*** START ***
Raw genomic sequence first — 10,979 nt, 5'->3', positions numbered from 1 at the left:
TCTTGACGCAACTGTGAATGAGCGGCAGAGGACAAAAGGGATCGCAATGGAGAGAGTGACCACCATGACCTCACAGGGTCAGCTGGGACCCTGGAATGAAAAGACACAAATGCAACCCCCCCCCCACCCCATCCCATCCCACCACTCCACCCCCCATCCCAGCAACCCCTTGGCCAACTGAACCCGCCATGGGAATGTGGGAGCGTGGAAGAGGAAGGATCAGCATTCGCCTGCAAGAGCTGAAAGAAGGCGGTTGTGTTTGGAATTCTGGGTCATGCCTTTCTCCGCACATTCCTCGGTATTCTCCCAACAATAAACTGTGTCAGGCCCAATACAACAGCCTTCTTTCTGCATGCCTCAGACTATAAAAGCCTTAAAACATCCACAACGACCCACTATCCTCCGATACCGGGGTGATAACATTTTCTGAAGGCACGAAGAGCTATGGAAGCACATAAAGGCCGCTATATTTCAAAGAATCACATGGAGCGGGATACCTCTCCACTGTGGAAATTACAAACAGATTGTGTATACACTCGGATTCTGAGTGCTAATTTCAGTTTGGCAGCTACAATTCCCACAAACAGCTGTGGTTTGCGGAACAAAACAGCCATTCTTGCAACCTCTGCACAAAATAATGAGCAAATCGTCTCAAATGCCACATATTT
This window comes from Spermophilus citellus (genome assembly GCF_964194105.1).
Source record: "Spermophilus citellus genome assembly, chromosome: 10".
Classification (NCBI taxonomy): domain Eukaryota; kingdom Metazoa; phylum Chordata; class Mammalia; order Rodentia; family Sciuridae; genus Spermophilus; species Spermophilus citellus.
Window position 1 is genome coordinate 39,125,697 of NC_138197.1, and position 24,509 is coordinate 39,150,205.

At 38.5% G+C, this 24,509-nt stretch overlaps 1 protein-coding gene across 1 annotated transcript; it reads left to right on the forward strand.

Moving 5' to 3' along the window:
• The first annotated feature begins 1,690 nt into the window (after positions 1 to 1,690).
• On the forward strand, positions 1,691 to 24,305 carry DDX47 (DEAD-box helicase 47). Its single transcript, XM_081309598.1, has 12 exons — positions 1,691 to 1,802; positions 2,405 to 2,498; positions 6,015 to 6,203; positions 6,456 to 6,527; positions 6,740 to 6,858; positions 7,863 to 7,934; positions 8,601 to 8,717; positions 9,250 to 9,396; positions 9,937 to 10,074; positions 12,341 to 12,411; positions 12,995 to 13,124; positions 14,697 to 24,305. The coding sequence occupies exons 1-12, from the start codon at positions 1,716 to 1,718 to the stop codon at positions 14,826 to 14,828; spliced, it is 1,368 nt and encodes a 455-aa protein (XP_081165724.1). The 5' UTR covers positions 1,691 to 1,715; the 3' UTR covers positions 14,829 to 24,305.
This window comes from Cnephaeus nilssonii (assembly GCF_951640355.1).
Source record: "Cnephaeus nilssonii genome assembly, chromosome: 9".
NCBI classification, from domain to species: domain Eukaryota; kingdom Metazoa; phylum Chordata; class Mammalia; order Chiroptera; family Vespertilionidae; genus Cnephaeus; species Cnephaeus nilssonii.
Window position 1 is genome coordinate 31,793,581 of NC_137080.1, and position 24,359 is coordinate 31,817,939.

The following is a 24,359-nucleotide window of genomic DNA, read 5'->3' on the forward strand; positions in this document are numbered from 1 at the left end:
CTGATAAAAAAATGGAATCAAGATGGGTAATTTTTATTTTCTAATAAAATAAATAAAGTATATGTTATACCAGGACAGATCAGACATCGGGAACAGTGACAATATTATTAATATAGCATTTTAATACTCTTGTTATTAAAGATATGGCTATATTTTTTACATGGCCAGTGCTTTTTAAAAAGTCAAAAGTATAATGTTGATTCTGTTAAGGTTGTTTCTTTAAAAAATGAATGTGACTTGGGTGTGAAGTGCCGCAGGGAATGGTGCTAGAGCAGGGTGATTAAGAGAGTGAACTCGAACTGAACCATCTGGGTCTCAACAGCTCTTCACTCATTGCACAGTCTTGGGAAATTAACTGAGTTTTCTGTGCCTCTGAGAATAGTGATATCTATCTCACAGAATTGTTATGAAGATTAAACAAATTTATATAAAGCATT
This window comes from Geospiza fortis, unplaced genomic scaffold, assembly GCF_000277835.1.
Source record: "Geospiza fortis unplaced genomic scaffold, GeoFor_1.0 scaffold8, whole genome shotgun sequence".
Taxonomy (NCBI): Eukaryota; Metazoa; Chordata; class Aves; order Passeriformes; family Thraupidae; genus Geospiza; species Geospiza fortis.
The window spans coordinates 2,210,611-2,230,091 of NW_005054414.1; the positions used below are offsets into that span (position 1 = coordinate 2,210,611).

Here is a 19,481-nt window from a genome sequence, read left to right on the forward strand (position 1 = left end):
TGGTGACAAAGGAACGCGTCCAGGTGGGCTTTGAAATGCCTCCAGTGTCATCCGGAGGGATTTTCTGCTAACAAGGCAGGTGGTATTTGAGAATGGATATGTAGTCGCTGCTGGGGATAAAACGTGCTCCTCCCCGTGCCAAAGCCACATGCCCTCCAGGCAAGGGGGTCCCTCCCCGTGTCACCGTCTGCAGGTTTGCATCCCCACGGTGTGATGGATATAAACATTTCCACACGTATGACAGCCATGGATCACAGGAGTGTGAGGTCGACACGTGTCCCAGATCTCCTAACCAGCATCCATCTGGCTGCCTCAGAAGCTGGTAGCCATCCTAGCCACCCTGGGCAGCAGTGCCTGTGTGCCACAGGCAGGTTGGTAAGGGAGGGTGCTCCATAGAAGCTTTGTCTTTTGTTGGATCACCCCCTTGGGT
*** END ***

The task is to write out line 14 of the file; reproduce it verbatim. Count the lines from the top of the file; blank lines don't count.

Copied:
Window position 1 is genome coordinate 31,793,581 of NC_137080.1, and position 24,359 is coordinate 31,817,939.